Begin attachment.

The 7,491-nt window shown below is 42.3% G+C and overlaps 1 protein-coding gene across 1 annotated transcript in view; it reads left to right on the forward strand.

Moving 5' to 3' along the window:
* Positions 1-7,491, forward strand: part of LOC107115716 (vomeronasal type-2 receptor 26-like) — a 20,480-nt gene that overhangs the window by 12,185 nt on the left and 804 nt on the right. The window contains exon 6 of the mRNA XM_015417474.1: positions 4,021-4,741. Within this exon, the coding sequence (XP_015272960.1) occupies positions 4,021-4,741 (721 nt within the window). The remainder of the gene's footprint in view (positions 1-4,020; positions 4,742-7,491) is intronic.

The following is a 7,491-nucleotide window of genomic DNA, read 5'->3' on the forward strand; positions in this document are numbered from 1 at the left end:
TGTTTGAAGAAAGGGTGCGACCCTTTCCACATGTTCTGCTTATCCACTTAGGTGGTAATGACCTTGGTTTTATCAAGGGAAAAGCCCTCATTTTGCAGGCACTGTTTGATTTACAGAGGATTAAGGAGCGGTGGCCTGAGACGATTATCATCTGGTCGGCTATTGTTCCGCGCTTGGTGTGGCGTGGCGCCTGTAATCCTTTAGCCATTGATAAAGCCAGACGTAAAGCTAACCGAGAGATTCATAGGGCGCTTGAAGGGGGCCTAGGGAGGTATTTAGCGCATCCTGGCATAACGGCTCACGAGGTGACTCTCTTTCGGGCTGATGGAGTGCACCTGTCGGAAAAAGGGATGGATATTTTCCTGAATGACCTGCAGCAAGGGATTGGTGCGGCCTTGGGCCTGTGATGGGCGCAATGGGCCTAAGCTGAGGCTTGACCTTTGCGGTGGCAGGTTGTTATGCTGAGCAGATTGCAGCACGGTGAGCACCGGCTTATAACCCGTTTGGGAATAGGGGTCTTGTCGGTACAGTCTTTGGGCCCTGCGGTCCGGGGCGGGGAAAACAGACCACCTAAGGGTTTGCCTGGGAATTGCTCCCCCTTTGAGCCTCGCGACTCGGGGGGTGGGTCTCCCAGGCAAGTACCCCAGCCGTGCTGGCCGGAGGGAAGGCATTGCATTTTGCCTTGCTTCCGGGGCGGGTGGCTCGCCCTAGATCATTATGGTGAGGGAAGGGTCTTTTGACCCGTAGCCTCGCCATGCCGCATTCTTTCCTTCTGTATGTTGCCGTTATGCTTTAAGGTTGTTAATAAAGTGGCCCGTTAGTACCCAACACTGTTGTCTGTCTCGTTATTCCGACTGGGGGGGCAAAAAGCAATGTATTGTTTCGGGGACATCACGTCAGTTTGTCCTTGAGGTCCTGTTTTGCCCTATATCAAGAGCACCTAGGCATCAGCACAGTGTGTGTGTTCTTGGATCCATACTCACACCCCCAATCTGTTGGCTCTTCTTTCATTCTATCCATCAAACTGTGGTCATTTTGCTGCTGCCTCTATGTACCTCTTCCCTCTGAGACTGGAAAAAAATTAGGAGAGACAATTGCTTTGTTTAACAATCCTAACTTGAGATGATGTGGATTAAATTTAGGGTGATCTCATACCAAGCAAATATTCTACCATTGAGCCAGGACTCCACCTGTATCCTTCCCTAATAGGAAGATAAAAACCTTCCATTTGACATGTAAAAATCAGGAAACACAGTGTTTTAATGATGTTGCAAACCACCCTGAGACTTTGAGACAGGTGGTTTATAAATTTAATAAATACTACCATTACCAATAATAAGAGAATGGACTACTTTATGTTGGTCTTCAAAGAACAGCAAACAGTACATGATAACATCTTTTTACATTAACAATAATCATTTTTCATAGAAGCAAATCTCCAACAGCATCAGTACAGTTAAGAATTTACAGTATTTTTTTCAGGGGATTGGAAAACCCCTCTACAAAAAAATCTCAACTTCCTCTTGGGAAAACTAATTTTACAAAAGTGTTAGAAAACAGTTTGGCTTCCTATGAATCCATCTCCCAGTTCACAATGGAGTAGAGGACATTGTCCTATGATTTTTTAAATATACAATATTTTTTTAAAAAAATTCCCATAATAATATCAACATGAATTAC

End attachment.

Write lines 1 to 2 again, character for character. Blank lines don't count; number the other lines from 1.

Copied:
The 7,491-nt window shown below is 42.3% G+C and overlaps 1 protein-coding gene across 1 annotated transcript in view; it reads left to right on the forward strand.

Moving 5' to 3' along the window: